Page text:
Birdy's Battle Report, Week One

Timeslip lead singer Jeff Roberts


Birdy's Battle Royale pits 48 bands against each other in a months-long competition for cash and prizes.  Each week, the top two bands progress to the next round. NUVO sends music correspondent Jonathan Sanders to survey Birdy's Battle Royale weekly. He reports back every Monday. 

The first night got off to a varied start as my wife and I settled in to hear the best of what Indianapolis music has to offer. The night's winner, Timeslip, made up for their difficult opening spot on the bill by packing Birdy's with fans of their eclectic blend of original songs, the best of which sounded vaguely akin to if Neil Diamond had initially fronted the Grateful Dead. They won based on crowd support, something other bands need to emulate if they want to progress in the competition.

The strongest performance of the night belonged to Brownsburg's The Breakes, who are known in part for the extra “e” they added to their name “just for fun.” These guys hit the stage after midnight and proved to be the only band of the night I would have immediately signed to a record contract on the spot were I to have the resources. Led by Adam Meyers on drums and lead vocals, who my wife insists bears a striking resemblance to Ben Savage with an afro, these locals brought the heat with a sound inspired by the blues rock of the Black Keys and Queens of the Stone Age.

That the first and last bands were the night’s winners did not mean the rest of the bands were a wash. Among my favorites was Evansville’s Downfall. Their self-described “angsty” sound was compared by several in the crowd to Linkin Park, but melodic hints of Alien Ant Farm shined through as well, making them a third-place finisher I hope will return. (Editor's note: the Battle Royale offers one opportunity to third place finishers to sneak back into the competition.)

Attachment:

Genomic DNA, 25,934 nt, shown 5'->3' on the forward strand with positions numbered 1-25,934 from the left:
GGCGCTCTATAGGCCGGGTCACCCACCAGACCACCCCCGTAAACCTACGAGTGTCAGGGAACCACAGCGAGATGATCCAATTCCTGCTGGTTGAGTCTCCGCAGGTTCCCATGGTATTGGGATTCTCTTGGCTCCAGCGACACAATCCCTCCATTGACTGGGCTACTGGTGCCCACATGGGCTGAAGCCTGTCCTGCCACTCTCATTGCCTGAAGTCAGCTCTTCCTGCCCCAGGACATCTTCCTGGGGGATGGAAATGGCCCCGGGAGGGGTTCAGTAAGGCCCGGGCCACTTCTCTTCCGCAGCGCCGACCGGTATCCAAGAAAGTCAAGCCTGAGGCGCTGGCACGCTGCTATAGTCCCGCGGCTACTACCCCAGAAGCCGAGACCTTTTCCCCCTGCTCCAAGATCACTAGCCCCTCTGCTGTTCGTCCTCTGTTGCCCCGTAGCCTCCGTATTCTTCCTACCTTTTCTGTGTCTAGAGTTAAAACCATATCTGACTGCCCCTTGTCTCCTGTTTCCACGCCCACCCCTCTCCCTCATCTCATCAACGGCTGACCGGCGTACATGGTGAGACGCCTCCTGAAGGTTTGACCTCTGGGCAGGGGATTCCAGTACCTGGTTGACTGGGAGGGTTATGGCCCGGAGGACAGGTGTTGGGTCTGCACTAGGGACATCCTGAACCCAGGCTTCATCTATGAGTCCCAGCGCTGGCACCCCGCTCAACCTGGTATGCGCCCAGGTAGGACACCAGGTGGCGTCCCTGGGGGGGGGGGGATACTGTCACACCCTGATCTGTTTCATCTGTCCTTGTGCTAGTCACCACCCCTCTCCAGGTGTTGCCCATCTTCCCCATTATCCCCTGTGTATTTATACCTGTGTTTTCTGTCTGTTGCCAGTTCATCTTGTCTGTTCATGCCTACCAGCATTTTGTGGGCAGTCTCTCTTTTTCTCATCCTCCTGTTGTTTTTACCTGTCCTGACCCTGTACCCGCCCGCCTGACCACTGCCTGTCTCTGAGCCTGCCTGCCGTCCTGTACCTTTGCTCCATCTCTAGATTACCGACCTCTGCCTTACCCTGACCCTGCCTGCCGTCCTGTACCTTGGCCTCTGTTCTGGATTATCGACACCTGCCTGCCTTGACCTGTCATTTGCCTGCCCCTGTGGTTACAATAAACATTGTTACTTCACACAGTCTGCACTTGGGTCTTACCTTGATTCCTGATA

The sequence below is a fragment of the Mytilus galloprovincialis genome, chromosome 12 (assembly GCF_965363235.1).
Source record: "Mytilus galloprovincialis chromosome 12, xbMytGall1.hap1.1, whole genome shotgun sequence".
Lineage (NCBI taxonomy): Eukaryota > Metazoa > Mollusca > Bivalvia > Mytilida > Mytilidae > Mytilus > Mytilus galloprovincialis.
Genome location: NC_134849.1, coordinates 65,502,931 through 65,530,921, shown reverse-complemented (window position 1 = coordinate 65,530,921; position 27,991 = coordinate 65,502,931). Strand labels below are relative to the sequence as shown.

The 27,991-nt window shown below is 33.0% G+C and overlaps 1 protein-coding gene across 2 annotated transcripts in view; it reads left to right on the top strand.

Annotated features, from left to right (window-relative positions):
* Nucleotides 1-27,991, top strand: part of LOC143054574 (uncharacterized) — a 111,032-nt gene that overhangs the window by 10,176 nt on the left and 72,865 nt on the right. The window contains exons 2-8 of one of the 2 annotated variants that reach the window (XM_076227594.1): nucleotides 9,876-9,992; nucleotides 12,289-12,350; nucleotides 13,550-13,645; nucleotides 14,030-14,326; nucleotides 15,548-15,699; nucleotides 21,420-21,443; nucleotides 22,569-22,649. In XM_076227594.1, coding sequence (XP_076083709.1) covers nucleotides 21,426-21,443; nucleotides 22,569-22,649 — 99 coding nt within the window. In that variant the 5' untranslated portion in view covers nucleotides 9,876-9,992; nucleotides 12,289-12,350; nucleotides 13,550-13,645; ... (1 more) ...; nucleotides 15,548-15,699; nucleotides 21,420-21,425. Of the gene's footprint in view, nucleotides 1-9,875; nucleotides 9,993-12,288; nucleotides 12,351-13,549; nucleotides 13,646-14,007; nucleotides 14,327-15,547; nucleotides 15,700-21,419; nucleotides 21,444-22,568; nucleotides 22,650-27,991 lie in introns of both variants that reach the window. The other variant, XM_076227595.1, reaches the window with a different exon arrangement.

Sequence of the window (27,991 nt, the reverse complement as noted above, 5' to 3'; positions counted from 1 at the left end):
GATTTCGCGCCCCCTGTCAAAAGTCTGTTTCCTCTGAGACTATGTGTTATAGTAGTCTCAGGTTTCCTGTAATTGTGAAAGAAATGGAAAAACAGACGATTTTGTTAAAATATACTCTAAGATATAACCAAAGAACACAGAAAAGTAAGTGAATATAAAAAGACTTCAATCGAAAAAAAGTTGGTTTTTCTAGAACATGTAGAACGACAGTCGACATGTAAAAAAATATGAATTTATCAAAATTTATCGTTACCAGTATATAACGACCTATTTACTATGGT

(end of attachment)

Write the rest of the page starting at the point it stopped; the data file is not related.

Indy’s own Yarz Revenge was a bit tougher to pin down. They had serious-sounding alt-rock songs about “the good drugs they give you in the mental hospital,” but also enjoyed cutting their teeth on songs like “Chihuahuas and Fish Tacos,” which they feigned writing on the spot improv-style. They also wasted too much of their limited stage time on banter to which the audience did not respond.

Her Name Is Mercy, the night’s only hardcore metal act, seemed to confuse the remaining audience, mostly a holdover from Timeslip. That’s too bad, because their music, heavily inspired by Killswitch Engage and local legends Burn The Army, was actually pretty good. Get them a gig at the 5th Quarter and this Lebanon-based band could make serious waves.

I’d be remiss if I didn’t mention Eric Pedigo, who took the stage as a one-man acoustic act around 11:30, filling in for a no-show band. Pedigo managed to liven up the proceedings with his originals that echoed John Mayer and Jason Mraz without sounding derivative. His music would clearly shine in a more intimate setting, but not having time to advertise his presence killed any chance Pedigo had of advancing.

If the bands continue to surprise like this every week, I'm in for quite a ride over the next four months.


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